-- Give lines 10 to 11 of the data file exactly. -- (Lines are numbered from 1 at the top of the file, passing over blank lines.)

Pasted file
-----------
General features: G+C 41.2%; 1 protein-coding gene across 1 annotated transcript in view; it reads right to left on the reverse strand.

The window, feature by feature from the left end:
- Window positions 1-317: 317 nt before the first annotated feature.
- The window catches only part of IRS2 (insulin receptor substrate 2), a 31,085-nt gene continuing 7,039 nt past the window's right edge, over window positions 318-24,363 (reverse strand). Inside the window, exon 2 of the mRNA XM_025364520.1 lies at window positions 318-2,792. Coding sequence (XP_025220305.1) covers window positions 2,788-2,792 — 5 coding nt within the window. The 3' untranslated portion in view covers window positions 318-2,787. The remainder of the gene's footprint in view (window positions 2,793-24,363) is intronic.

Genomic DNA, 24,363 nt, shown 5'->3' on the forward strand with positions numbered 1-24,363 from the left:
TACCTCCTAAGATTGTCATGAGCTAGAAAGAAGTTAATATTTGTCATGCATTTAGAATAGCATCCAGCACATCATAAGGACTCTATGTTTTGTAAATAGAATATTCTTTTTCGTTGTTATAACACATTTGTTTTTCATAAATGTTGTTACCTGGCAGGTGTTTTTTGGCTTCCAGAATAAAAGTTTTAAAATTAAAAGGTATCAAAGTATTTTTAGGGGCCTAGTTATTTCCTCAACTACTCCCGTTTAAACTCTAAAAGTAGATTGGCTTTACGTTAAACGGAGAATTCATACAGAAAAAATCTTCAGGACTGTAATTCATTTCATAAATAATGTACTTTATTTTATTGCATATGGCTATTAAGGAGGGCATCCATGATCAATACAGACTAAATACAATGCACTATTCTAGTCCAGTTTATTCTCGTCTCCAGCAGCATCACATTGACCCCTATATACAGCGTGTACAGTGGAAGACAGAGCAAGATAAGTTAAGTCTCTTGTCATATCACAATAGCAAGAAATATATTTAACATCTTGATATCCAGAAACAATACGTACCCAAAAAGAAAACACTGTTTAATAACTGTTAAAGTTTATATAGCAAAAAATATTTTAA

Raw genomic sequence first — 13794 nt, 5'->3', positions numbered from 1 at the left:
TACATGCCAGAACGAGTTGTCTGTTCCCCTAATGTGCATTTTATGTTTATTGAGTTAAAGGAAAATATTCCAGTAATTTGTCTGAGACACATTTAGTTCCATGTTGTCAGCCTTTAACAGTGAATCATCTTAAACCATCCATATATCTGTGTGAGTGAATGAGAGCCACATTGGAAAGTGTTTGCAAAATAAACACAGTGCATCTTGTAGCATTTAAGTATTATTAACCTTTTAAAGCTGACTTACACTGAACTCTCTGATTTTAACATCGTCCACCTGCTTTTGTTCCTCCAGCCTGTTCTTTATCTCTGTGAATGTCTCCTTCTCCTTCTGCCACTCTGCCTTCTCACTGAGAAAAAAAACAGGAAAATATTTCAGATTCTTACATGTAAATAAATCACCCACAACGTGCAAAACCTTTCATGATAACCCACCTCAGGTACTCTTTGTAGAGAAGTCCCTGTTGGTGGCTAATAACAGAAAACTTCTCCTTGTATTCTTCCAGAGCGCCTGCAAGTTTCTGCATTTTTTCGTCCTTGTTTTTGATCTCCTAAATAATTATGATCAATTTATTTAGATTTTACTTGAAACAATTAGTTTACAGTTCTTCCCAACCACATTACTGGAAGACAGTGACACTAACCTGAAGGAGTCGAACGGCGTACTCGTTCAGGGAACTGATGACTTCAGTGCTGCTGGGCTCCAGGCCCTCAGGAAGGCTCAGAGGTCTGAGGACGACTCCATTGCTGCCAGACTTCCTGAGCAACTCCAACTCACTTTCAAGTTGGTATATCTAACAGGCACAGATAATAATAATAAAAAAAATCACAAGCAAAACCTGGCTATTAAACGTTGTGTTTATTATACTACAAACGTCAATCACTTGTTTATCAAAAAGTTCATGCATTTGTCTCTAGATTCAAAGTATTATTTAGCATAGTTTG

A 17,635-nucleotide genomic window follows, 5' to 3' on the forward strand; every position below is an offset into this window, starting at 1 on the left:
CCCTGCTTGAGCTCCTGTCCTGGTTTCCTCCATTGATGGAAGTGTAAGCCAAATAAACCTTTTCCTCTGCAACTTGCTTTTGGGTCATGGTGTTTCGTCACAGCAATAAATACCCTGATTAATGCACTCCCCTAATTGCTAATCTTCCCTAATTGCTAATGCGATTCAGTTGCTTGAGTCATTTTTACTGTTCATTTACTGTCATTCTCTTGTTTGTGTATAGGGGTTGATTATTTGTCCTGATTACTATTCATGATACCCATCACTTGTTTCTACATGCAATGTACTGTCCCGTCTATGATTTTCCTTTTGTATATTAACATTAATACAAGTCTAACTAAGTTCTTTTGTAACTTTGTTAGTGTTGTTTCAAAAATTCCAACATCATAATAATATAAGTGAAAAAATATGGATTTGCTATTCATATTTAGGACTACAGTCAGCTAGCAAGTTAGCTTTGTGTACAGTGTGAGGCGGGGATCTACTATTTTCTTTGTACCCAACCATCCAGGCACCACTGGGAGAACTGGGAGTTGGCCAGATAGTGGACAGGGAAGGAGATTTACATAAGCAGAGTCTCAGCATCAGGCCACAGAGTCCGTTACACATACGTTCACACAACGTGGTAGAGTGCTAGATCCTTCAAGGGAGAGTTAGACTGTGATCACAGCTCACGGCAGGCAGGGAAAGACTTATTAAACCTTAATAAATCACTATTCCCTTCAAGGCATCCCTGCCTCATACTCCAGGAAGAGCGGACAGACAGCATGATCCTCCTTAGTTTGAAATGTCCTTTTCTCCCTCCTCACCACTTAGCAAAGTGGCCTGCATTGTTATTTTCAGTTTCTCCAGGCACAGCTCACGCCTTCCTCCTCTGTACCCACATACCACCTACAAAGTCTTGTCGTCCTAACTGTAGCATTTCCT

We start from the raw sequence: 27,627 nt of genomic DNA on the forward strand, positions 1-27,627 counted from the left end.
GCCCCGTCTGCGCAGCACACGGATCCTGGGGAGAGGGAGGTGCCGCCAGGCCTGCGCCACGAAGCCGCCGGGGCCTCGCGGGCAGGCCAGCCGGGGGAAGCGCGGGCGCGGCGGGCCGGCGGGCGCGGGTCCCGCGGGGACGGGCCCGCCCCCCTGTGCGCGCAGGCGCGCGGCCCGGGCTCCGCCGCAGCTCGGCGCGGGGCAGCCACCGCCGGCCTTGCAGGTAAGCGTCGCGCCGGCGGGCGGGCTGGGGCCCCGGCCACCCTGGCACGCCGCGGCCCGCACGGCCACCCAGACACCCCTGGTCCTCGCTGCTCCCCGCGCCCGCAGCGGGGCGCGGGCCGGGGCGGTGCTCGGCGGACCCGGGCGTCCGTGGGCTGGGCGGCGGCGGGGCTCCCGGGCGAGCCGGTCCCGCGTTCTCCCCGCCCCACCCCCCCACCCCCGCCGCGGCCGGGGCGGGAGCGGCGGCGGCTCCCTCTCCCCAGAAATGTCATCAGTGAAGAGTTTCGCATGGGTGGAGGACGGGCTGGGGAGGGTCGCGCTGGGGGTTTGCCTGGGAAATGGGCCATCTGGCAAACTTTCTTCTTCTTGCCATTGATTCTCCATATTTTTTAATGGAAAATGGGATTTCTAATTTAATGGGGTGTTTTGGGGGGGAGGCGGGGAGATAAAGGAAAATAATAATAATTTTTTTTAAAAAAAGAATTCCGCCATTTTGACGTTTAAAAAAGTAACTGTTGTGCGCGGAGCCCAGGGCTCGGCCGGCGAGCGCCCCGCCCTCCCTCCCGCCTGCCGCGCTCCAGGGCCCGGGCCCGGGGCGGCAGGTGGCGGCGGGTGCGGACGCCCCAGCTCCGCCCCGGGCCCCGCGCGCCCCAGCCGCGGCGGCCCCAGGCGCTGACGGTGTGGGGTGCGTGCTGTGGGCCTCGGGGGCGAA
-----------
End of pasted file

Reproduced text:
CCCTGCTTGAGCTCCTGTCCTGGTTTCCTCCATTGATGGAAGTGTAAGCCAAATAAACCTTTTCCTCTGCAACTTGCTTTTGGGTCATGGTGTTTCGTCACAGCAATAAATACCCTGATTAATGCACTCCCCTAATTGCTAATCTTCCCTAATTGCTAATGCGATTCAGTTGCTTGAGTCATTTTTACTGTTCATTTACTGTCATTCTCTTGTTTGTGTATAGGGGTTGATTATTTGTCCTGATTACTATTCATGATACCCATCACTTGTTTCTACATGCAATGTACTGTCCCGTCTATGATTTTCCTTTTGTATATTAACATTAATACAAGTCTAACTAAGTTCTTTTGTAACTTTGTTAGTGTTGTTTCAAAAATTCCAACATCATAATAATATAAGTGAAAAAATATGGATTTGCTATTCATATTTAGGACTACAGTCAGCTAGCAAGTTAGCTTTGTGTACAGTGTGAGGCGGGGATCTACTATTTTCTTTGTACCCAACCATCCAGGCACCACTGGGAGAACTGGGAGTTGGCCAGATAGTGGACAGGGAAGGAGATTTACATAAGCAGAGTCTCAGCATCAGGCCACAGAGTCCGTTACACATACGTTCACACAACGTGGTAGAGTGCTAGATCCTTCAAGGGAGAGTTAGACTGTGATCACAGCTCACGGCAGGCAGGGAAAGACTTATTAAACCTTAATAAATCACTATTCCCTTCAAGGCATCCCTGCCTCATACTCCAGGAAGAGCGGACAGACAGCATGATCCTCCTTAGTTTGAAATGTCCTTTTCTCCCTCCTCACCACTTAGCAAAGTGGCCTGCATTGTTATTTTCAGTTTCTCCAGGCACAGCTCACGCCTTCCTCCTCTGTACCCACATACCACCTACAAAGTCTTGTCGTCCTAACTGTAGCATTTCCT

We start from the raw sequence: 27,627 nt of genomic DNA on the forward strand, positions 1-27,627 counted from the left end.